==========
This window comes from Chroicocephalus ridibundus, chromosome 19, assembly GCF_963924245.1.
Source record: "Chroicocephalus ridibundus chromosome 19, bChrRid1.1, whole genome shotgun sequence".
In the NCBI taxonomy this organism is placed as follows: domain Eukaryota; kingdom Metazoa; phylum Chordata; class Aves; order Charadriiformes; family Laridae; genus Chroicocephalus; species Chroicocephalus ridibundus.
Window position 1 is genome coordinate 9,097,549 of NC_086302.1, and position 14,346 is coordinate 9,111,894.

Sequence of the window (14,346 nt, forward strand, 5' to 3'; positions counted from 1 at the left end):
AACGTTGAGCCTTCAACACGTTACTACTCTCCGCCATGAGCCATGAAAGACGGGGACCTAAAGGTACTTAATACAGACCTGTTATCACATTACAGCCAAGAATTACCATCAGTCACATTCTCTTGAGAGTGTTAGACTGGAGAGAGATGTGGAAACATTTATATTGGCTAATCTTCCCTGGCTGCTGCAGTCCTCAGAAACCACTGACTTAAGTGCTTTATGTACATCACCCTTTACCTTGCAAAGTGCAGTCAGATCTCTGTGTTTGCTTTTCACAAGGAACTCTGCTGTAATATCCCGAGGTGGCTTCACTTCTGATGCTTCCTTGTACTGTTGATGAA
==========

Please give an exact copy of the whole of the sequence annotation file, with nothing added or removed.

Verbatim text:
This window comes from Chroicocephalus ridibundus, chromosome 19, assembly GCF_963924245.1.
Source record: "Chroicocephalus ridibundus chromosome 19, bChrRid1.1, whole genome shotgun sequence".
In the NCBI taxonomy this organism is placed as follows: domain Eukaryota; kingdom Metazoa; phylum Chordata; class Aves; order Charadriiformes; family Laridae; genus Chroicocephalus; species Chroicocephalus ridibundus.
Window position 1 is genome coordinate 9,097,549 of NC_086302.1, and position 14,346 is coordinate 9,111,894.

Sequence of the window (14,346 nt, forward strand, 5' to 3'; positions counted from 1 at the left end):
AACGTTGAGCCTTCAACACGTTACTACTCTCCGCCATGAGCCATGAAAGACGGGGACCTAAAGGTACTTAATACAGACCTGTTATCACATTACAGCCAAGAATTACCATCAGTCACATTCTCTTGAGAGTGTTAGACTGGAGAGAGATGTGGAAACATTTATATTGGCTAATCTTCCCTGGCTGCTGCAGTCCTCAGAAACCACTGACTTAAGTGCTTTATGTACATCACCCTTTACCTTGCAAAGTGCAGTCAGATCTCTGTGTTTGCTTTTCACAAGGAACTCTGCTGTAATATCCCGAGGTGGCTTCACTTCTGATGCTTCCTTGTACTGTTGATGAA